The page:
Twenty years ago, with just under 51% of the vote, California voters approved Proposition 98, a constitutional amendment establishing a minimum funding guarantee for education. For years afterward, officials at the California Teachers Assn. (the initiative's main backer) and other proponents made a habit of describing Proposition 98 as having receiving "overwhelming support" from voters.

Today, the education funding guarantee is as popular as the teachers union has long wished -- a true third rail of California government that zaps politicians who dare to suggest altering it. So they rarely dare. Although Proposition 98 has much to do with the state's current $15-billion-plus shortfall, it is not talked about much in the public debate over hiking sales taxes and borrowing against the lottery and finding other ways to boost the state's revenues.

If anything, Proposition 98 appears to be the clear winner of the budget season. Even as the budget picture darkened this spring, the Schwarzenegger administration added $1.1 billion to its budget proposal to meet the guarantee. And buried in the fine print of the governor's plan for a rainy-day fund and spending limit is a provision that would protect Proposition 98 still further by eliminating the Legislature's ability to suspend it, as has been done in bad budget years.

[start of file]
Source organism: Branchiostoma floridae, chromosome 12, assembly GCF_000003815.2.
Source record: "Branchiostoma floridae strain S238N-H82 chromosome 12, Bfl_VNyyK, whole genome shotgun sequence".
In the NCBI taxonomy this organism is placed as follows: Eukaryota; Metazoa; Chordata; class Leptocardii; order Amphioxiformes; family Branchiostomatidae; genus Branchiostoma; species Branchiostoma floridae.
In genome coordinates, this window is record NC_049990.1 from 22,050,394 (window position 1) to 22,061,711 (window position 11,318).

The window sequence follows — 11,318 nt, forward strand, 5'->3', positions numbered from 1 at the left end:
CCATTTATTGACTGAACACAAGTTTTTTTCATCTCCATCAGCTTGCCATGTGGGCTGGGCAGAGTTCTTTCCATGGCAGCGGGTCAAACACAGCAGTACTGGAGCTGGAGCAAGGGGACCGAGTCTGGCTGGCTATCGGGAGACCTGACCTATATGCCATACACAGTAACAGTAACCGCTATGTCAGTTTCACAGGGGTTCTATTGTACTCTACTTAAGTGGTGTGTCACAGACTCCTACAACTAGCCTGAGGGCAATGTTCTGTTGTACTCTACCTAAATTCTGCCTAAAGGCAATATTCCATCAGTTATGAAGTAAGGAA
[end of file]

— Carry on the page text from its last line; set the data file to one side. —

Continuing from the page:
What accounts for the respect given to the education funding guarantee? For one thing, Proposition 98, despite all its problems, has served the useful purpose of enshrining the most important public policy issue -- education -- as the state government's top priority. Second, there's widespread fear on the part of state politicians of challenging the teachers union and the rest of the education lobby.